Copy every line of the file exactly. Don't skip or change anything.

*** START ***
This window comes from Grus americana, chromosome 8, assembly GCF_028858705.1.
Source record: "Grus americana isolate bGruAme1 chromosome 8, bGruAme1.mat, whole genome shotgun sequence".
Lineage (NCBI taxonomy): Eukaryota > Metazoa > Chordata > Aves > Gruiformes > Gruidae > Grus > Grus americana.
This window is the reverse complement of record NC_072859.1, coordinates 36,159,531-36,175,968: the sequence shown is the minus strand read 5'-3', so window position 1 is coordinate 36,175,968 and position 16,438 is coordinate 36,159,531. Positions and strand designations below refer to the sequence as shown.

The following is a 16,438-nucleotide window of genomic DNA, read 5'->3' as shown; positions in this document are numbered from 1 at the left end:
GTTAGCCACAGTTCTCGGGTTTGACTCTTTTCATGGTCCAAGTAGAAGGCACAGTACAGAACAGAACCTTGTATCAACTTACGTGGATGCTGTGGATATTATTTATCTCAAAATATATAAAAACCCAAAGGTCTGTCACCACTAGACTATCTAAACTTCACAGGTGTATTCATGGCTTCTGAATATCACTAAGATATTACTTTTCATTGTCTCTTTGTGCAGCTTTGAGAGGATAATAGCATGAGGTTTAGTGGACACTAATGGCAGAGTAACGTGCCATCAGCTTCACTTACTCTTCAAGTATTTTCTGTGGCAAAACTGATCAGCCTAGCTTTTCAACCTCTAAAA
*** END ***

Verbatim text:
This window comes from Grus americana, chromosome 8, assembly GCF_028858705.1.
Source record: "Grus americana isolate bGruAme1 chromosome 8, bGruAme1.mat, whole genome shotgun sequence".
Lineage (NCBI taxonomy): Eukaryota > Metazoa > Chordata > Aves > Gruiformes > Gruidae > Grus > Grus americana.
This window is the reverse complement of record NC_072859.1, coordinates 36,159,531-36,175,968: the sequence shown is the minus strand read 5'-3', so window position 1 is coordinate 36,175,968 and position 16,438 is coordinate 36,159,531. Positions and strand designations below refer to the sequence as shown.

The following is a 16,438-nucleotide window of genomic DNA, read 5'->3' as shown; positions in this document are numbered from 1 at the left end:
GTTAGCCACAGTTCTCGGGTTTGACTCTTTTCATGGTCCAAGTAGAAGGCACAGTACAGAACAGAACCTTGTATCAACTTACGTGGATGCTGTGGATATTATTTATCTCAAAATATATAAAAACCCAAAGGTCTGTCACCACTAGACTATCTAAACTTCACAGGTGTATTCATGGCTTCTGAATATCACTAAGATATTACTTTTCATTGTCTCTTTGTGCAGCTTTGAGAGGATAATAGCATGAGGTTTAGTGGACACTAATGGCAGAGTAACGTGCCATCAGCTTCACTTACTCTTCAAGTATTTTCTGTGGCAAAACTGATCAGCCTAGCTTTTCAACCTCTAAAA